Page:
Antigua and Barbuda
Hidden Treasures Waiting to Be Discovered
Rent a jeep or take an organized sightseeing tour to discover a fascinating side of Antigua and Barbuda. For the more adventurous, bicycles can also be rented to explore Antigua’s hidden treasures. Or hop aboard a local bus to see parts of the island that most visitors miss.
Tours to Barbuda can be arranged in Antigua at various hotels and resorts. Barbuda is a short 15-minute plane ride from Antigua.
This historic 18th century dockyard offers an impressive example of Georgian architecture. The site is named after Lord Horatio Nelson, the British naval hero who arrived in Antigua in 1784 at the age of 26 and stayed for three years. The dockyard has been carefully restored and is now a national park. Today, it’s also home to boutiques, charming outdoor restaurants, a museum, and one of the major yacht marinas and chartering centers in the eastern Caribbean.
Shirley Heights Lookout
From this vantage point, a breathtaking view of most of the south coast of Antigua can be seen including Nelson’s Dockyard, English Harbour and Falmouth Harbour. Shirley Heights is the site of Fort Shirley, which was constructed in 1781 to protect English Harbour from enemy ships. Visitors can meander through the ruins of the ancient fort, which was named after Sir Thomas Shirley, one of Antigua’s early governors. There’s a restaurant located at the Lookout where weekly open air musical concerts and barbecues are held.
Dow’s Hill Interpretation Centre
One of the newest attractions on Antigua, this centre presents an exciting multimedia presentation of six different periods of Antigua’s history. The complex, developed in 1992 with the assistance of the Canadian government, also features a belvedere with a 360 degree panoramic view of Nelson’s Dockyard National Park. The ruins of the 18th century residence of First Clerk Archibald Dow are also located here.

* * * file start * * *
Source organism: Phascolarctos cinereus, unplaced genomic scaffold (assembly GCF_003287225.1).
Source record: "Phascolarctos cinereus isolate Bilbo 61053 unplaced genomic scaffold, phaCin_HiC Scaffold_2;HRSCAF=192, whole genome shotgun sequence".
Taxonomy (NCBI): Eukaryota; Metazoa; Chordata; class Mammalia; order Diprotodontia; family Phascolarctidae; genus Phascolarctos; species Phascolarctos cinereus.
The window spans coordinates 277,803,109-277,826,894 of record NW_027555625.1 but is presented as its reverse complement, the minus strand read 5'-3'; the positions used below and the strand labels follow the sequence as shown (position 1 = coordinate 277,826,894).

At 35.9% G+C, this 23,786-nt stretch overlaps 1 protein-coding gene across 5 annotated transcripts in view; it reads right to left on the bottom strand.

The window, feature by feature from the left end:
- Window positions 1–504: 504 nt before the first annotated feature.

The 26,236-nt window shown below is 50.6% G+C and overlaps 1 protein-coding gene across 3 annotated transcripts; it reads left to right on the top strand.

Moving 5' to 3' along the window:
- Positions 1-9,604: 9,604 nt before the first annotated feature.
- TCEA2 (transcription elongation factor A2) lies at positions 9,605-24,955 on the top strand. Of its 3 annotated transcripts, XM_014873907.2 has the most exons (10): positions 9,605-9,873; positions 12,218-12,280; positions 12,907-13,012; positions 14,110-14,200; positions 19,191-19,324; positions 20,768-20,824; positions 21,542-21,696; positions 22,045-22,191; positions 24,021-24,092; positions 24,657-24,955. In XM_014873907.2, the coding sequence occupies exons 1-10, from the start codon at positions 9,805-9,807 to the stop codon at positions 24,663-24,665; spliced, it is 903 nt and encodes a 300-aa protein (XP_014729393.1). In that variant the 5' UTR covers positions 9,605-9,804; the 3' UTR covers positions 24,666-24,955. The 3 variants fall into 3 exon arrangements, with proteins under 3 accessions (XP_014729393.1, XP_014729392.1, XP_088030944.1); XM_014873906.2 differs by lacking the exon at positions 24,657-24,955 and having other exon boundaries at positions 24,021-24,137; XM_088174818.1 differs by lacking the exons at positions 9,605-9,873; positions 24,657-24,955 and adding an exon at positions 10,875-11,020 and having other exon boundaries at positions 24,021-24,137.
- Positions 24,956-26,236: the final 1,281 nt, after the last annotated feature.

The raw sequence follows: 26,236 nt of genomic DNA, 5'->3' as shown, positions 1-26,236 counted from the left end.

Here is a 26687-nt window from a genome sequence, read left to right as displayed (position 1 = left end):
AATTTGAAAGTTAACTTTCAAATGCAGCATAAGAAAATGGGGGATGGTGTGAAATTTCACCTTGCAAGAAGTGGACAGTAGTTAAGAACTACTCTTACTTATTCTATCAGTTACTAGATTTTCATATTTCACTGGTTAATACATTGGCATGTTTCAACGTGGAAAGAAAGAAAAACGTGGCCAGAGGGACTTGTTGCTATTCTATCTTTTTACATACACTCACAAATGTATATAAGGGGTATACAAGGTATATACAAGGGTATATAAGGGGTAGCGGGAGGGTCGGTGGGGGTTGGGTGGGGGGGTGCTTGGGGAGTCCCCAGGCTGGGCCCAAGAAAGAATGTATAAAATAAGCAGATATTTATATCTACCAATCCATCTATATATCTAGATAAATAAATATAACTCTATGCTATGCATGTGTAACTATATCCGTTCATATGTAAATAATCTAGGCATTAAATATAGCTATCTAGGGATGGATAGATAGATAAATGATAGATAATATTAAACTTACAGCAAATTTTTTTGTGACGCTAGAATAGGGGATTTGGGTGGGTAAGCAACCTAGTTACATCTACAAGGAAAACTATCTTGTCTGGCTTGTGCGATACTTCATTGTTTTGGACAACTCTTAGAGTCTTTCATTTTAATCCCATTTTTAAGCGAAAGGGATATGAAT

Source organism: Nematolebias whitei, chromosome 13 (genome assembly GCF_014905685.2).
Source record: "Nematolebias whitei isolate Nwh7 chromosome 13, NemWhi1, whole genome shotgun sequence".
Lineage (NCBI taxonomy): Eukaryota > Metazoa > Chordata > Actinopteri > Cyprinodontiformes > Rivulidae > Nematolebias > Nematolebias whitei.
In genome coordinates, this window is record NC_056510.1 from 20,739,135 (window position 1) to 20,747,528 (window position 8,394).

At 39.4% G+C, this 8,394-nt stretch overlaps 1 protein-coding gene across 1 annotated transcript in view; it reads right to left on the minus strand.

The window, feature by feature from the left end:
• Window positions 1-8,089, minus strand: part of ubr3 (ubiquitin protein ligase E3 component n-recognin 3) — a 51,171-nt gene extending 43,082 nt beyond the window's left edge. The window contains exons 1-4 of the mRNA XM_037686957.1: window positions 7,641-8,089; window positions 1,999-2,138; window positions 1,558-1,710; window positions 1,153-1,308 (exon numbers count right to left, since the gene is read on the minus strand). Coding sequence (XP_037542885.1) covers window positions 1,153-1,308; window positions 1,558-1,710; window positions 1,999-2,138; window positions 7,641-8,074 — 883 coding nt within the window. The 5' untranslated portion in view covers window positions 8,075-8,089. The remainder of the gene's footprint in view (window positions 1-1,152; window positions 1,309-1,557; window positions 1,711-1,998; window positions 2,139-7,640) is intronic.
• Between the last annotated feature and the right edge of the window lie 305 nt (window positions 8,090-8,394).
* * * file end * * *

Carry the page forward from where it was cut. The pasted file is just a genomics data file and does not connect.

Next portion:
The erosion of soft and hard limestone ledges has created a phenomenon of nature. Located on the north east shore of Antigua, Devil’s Bridge is a natural arch carved by the constant pounding action of the Atlantic over hundreds of years.
Fig Tree Drive
Tropical foliage and lush vegetation are a feast for the eyes on this picturesque drive through the island’s rain forest. Majestic palm trees border a narrow inland road that winds itself almost to the centre of the island near the village of Swetes. The road passes a number of sugar mills and many of Antigua’s finest old churches.
Betty’s Hope sugar plantation was established in 1674 by Christopher Codrington who named the estate for his daughter. Fully restored and opened to the public in 1995, the plantation features the only fully operational wind-powered sugar mill in the Caribbean.
St. John’s Anglican Cathedral
Located in St. John’s, the historic cathedral’s twin spires dominate the capital’s landscape. The original wooden structure was built in 1681 and then replaced in 1722. An earthquake in 1843 destroyed the church and construction of the present stone building was started later that year. The interior of the cathedral is made from pitch pine to protect it against hurricanes or earthquakes.
Antigua and Barbuda Museum
Built in 1748 from local stone, this building served for several hundred years as the Court House and is the oldest building in St. John’s. The museum offers visitors a glimpse of Antigua’s and Barbuda’s rich history. A recently added gift shop has a magnificent collection of color prints and etchings of 18th and 19th century Antigua and Barbuda.
A leisurely stroll through the nation’s capital provides a look at the old and the new. St. John’s is one of the oldest trading ports in the eastern Caribbean and several time-worn buildings, still in good condition, are well worth a visit. A modern shopping complex is located at Redcliffe Quay, an historic structure which has been restored to its original splendor. The open air market bustles with activity as local residents come to shop for fresh fruit and vegetables from an abundance of tropical market fare.
Located on the east coast of Antigua overlooking beautiful Nonsuch Bay, Harmony Hall is a grand plantation home dating back to 1843. Today, Harmony Hall has found new life as a restaurant/bar and an art gallery with paintings, sculptures and crafts from local artists. A craft fair is held each year in November.
On the south coast of Barbuda, this 56-foot tall tower offers a splendid view of most of the island.
Frigate Bird Sanctuary
Located on the northwest corner of the island of Barbuda, this bird sanctuary is one of the largest in the world. Over 170 species of birds can be found here, including pelicans, ibis, herons, kingfishers, tropical mockingbirds, oyster catchers and cormorants. Many birders come to see rare frigate birds which nest here. A fascinating bird, the frigate has an eight-foot wing span yet only weighs three pounds. The male courts the female by inflating his scarlet neck pouch.
In the highlands of Barbuda, about 143 feet above sea level, a cave winds its way underground for a mile. Ancient petroglyphs carved by Arawak Indians can be seen among the stalagmites and stalactites.